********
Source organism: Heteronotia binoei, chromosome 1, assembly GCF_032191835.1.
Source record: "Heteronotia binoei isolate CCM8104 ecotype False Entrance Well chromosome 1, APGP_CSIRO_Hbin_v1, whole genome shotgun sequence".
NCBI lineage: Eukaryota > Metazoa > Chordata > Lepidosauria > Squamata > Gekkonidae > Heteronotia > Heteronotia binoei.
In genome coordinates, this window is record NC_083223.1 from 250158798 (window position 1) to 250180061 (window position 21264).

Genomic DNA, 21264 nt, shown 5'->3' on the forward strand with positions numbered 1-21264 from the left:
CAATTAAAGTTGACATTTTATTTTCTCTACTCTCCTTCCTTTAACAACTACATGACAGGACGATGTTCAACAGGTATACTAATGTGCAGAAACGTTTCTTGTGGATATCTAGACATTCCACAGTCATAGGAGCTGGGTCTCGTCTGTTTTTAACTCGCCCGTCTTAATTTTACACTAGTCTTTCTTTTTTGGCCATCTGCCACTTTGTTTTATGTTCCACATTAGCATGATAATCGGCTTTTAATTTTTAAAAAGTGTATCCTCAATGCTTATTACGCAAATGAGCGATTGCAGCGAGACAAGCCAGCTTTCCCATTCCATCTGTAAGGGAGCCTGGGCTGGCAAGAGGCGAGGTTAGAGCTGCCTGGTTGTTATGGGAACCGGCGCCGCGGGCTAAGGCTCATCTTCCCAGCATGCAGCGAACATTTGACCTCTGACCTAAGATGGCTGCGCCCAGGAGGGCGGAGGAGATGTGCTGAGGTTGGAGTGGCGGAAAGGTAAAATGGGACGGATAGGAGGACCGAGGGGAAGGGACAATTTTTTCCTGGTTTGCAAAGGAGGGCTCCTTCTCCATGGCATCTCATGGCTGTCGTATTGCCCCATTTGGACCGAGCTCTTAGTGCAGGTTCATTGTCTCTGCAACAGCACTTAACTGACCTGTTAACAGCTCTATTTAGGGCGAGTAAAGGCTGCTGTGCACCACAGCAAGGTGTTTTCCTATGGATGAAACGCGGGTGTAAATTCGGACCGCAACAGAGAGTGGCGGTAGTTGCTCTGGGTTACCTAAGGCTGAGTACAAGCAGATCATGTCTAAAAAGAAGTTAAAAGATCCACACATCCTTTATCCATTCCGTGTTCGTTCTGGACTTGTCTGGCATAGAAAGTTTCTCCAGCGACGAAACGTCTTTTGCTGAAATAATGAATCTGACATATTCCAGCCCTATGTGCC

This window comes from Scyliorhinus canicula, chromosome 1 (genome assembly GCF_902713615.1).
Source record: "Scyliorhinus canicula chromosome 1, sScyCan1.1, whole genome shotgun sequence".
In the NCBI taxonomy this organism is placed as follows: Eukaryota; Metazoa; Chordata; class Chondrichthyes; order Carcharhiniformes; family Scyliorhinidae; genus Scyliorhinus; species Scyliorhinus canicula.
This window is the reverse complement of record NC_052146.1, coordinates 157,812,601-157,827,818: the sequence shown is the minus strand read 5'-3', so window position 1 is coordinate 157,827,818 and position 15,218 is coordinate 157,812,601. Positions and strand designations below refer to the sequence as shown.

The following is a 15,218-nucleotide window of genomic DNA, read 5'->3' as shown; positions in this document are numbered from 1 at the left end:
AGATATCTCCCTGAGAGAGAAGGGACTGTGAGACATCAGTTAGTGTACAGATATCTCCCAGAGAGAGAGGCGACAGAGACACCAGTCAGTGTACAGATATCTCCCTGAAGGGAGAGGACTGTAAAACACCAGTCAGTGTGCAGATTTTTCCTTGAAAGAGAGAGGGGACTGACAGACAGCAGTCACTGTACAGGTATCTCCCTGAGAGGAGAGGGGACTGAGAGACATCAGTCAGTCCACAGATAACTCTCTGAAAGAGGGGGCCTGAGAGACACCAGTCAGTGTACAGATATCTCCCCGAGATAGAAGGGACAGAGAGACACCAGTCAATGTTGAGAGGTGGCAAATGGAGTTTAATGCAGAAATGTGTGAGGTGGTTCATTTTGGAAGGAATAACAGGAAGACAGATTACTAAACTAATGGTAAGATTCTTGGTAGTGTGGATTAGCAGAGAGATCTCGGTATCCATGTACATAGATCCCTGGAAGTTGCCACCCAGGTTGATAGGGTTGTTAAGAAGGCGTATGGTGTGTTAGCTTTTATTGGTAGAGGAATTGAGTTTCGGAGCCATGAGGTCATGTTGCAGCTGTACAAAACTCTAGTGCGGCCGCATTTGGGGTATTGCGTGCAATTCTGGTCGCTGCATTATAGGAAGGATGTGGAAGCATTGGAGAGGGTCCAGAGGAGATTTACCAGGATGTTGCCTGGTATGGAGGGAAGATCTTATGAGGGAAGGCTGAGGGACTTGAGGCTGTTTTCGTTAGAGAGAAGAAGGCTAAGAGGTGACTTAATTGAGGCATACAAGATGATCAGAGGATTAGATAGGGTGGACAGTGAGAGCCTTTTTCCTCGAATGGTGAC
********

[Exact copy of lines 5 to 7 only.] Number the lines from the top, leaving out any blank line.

Genomic DNA, 21264 nt, shown 5'->3' on the forward strand with positions numbered 1-21264 from the left:
CAATTAAAGTTGACATTTTATTTTCTCTACTCTCCTTCCTTTAACAACTACATGACAGGACGATGTTCAACAGGTATACTAATGTGCAGAAACGTTTCTTGTGGATATCTAGACATTCCACAGTCATAGGAGCTGGGTCTCGTCTGTTTTTAACTCGCCCGTCTTAATTTTACACTAGTCTTTCTTTTTTGGCCATCTGCCACTTTGTTTTATGTTCCACATTAGCATGATAATCGGCTTTTAATTTTTAAAAAGTGTATCCTCAATGCTTATTACGCAAATGAGCGATTGCAGCGAGACAAGCCAGCTTTCCCATTCCATCTGTAAGGGAGCCTGGGCTGGCAAGAGGCGAGGTTAGAGCTGCCTGGTTGTTATGGGAACCGGCGCCGCGGGCTAAGGCTCATCTTCCCAGCATGCAGCGAACATTTGACCTCTGACCTAAGATGGCTGCGCCCAGGAGGGCGGAGGAGATGTGCTGAGGTTGGAGTGGCGGAAAGGTAAAATGGGACGGATAGGAGGACCGAGGGGAAGGGACAATTTTTTCCTGGTTTGCAAAGGAGGGCTCCTTCTCCATGGCATCTCATGGCTGTCGTATTGCCCCATTTGGACCGAGCTCTTAGTGCAGGTTCATTGTCTCTGCAACAGCACTTAACTGACCTGTTAACAGCTCTATTTAGGGCGAGTAAAGGCTGCTGTGCACCACAGCAAGGTGTTTTCCTATGGATGAAACGCGGGTGTAAATTCGGACCGCAACAGAGAGTGGCGGTAGTTGCTCTGGGTTACCTAAGGCTGAGTACAAGCAGATCATGTCTAAAAAGAAGTTAAAAGATCCACACATCCTTTATCCATTCCGTGTTCGTTCTGGACTTGTCTGGCATAGAAAGTTTCTCCAGCGACGAAACGTCTTTTGCTGAAATAATGAATCTGACATATTCCAGCCCTATGTGCC

This window comes from Scyliorhinus canicula, chromosome 1 (genome assembly GCF_902713615.1).